“Success is rarely the result of one thing, but failure can be.”
-- James Clear
Being a good decision maker isn’t about being smart.
It's about making sure none of your decisions are stupid. Warren Buffett and Charlie Munger, built their business empire by making great decisions. Their secret?
“It is remarkable how much long-term advantage people like us have gotten by trying to be consistently not stupid, instead of trying to be very intelligent.”
— Charlie Munger
Below are tools you can start using right away to avoid stupid decisions. Used by Jeff Bezos, Arnold Schwarzenegger, Warren Buffett, and Charlie Munger.
Let's get started making better decisions!
Buffet and Munger's favorite
“Avoiding stupidity is easier than seeking brilliance.”— Charlie Munger
“All I want to know is where I’m going to die, so I’ll never go there.”
Approach the problem backwards, start by listing the outcomes you want to avoid (“where you’ll die”). Now make sure that your decisions avoid the unwanted outcomes. Once done you know that even if your decision isn't brilliant, at least it won’t kill you or your business.
Arnold takes care of business
A surprising amount of people forget that any number multiplied by zero equals zero.
Arnold Schwarzenegger marketed Conan the Barbarian like crazy. He understood that bad marketing will kill the movie, so he didn't leave it in the hands of someone else. Arnold knows the equation of a content businesses:
Content * Distribution = success
If Content OR Distribution equal zero, no success.
So Arnold took care of business and made sure they are no zeros in the equation. The movie was a hit, and Arnold's career skyrocketed.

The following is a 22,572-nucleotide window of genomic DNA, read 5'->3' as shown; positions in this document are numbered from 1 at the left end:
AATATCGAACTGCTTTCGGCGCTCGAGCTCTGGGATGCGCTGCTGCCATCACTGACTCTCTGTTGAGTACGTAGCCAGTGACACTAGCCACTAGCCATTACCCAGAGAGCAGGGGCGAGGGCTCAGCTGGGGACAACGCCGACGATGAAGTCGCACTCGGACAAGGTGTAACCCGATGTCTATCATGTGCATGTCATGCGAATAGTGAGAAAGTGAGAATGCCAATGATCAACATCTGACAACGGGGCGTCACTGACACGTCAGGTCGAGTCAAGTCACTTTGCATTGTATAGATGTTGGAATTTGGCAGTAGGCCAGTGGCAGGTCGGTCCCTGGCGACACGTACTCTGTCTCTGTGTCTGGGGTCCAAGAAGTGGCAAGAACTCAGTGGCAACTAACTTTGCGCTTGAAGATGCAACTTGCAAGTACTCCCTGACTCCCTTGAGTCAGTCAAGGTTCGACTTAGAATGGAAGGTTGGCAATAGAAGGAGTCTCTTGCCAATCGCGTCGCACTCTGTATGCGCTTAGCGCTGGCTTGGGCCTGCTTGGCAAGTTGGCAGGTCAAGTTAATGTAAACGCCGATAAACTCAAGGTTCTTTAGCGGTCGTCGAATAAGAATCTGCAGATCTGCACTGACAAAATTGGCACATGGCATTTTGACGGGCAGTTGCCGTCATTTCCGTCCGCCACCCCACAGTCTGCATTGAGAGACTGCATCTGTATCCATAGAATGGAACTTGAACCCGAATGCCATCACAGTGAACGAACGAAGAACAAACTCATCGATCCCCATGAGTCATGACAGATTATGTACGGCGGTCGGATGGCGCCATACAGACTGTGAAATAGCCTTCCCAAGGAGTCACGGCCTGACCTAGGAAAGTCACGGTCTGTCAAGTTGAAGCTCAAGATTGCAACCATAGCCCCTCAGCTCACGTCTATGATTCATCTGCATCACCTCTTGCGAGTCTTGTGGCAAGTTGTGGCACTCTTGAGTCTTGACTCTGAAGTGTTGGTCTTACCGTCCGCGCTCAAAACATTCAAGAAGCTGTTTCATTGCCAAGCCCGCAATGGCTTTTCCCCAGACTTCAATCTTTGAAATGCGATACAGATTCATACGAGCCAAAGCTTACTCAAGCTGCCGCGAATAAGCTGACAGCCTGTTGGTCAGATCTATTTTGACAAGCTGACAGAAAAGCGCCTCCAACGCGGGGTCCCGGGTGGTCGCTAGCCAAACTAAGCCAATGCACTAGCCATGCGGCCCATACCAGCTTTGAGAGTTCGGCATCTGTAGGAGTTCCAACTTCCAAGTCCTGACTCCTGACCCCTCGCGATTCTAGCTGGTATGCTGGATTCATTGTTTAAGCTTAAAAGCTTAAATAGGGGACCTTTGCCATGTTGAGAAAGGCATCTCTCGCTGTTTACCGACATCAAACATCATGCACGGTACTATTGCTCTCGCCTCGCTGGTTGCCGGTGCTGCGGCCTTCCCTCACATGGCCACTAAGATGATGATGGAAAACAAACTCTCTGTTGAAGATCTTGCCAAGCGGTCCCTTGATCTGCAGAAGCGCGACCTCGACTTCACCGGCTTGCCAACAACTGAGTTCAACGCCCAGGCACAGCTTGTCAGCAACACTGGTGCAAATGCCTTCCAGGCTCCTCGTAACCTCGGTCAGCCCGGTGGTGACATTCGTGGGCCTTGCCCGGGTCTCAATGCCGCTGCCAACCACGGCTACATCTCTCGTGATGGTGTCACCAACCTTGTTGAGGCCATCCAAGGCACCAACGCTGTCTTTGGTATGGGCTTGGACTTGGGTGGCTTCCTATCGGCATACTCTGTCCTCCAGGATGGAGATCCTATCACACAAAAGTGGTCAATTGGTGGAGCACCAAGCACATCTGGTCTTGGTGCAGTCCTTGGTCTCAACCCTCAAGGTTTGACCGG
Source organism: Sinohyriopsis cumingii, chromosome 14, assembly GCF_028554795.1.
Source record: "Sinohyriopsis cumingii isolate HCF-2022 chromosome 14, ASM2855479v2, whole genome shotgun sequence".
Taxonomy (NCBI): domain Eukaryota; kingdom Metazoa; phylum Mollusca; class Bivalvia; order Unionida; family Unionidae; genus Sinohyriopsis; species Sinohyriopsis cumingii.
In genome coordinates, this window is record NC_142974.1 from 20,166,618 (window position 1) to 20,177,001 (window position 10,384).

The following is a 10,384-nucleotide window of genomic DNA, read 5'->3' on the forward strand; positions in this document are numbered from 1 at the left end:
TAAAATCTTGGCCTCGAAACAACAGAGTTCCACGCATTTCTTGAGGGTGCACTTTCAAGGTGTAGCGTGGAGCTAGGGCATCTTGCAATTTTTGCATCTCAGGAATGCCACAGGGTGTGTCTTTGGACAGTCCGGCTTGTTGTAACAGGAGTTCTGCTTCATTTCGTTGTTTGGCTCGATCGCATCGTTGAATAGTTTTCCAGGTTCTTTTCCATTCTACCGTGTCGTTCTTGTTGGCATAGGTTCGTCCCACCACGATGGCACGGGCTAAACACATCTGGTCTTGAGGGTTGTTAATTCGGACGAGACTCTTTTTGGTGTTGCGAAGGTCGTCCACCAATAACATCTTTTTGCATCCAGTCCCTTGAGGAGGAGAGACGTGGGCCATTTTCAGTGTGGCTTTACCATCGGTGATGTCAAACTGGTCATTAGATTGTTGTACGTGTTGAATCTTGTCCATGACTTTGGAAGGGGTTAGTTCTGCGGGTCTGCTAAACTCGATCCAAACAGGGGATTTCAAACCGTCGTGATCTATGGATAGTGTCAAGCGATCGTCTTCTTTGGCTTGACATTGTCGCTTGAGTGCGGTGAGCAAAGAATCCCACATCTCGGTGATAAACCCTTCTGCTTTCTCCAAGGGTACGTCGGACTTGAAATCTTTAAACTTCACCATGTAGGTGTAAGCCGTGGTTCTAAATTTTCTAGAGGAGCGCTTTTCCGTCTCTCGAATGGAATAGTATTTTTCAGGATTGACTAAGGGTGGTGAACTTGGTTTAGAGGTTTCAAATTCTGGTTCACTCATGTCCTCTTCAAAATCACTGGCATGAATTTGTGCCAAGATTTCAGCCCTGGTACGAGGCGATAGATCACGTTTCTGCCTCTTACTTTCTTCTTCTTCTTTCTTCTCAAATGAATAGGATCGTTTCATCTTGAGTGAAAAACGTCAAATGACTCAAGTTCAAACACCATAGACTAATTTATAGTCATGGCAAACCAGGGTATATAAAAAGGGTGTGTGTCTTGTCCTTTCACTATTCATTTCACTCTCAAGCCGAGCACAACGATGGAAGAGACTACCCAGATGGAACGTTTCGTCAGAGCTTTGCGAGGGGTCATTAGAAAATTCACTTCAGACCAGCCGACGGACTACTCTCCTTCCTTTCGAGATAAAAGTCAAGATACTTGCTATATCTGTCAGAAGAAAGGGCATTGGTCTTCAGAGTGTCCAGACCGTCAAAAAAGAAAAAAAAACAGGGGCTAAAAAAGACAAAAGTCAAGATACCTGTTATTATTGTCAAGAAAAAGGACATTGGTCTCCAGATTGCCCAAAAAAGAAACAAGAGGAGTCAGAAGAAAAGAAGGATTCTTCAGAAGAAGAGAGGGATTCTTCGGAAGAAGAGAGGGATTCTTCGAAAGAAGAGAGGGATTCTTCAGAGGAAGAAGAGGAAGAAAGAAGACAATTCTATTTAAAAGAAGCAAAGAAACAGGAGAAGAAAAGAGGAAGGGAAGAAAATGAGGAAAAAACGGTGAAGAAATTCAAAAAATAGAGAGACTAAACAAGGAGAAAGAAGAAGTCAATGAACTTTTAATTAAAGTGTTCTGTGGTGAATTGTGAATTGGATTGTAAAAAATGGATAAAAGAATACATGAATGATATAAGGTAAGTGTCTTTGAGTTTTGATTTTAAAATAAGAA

Gary Vaynerchuk says the same thing (and suggests focusing on distribution).
Let's go further down:
- Content = Quality * Amount
- Distribution = Reach * Consistency
If any of the variables equals zero you won't have the success you want.Don't risk wasting time and energy on a stupid decision.
Model your decision as a multiplication equation, and make sure they are no zeros. This can be done with pen and paper.
Keep in mind that not all systems are Multiplicative Systems, some are Additive, but that's a different post 😉
Jeff Bezos used this method to decide if he should start Amazon
In 1994 Jeff Bezos had a decision, should he stay at a cushy position, or start a risky venture?
Bezos used Regret Minimization to make a decision.
Which of the choices in front of you will you regret doing OR not doing when you’re 80 years old?Focus on the long term over short term. Bezos missed a sweet yearly bonus to start Amazon, "bad" in the short term, but an amazing decision in the long term.
Aim to minimize the number of regrets. I dare say this decision worked out pretty well for Jeff.
Applying in your life
"Your entire life runs on the software in your head. Why wouldn’t you obsess over optimizing it?"
It's like going to the gym.
After the first 20 times, you don't see results, but one day you notice your muscles are bigger. After a year, you're in the best shape you've ever been. The power of Consistency and how it creates compounding effects in our life is a topic for a different post.
Things that will help integrate these tools into your decision making:
- "Ask a friend" - Ask yourself what would your "friends" Warren or Jeff do? This will trigger using the models. (Inversion for Buffet, Regret minimization for Bezos, Multiplicative for Arnold).
- Be judgmental - Look at decisions people and companies make, did they avoid stupidity? Examine them through the tools you learned.
- Templates - When writing a document, add a section about worst case scenarios, it'll remind you of these tools.
- Write your thought process - Writing will ingrain this in your brain 10x faster.
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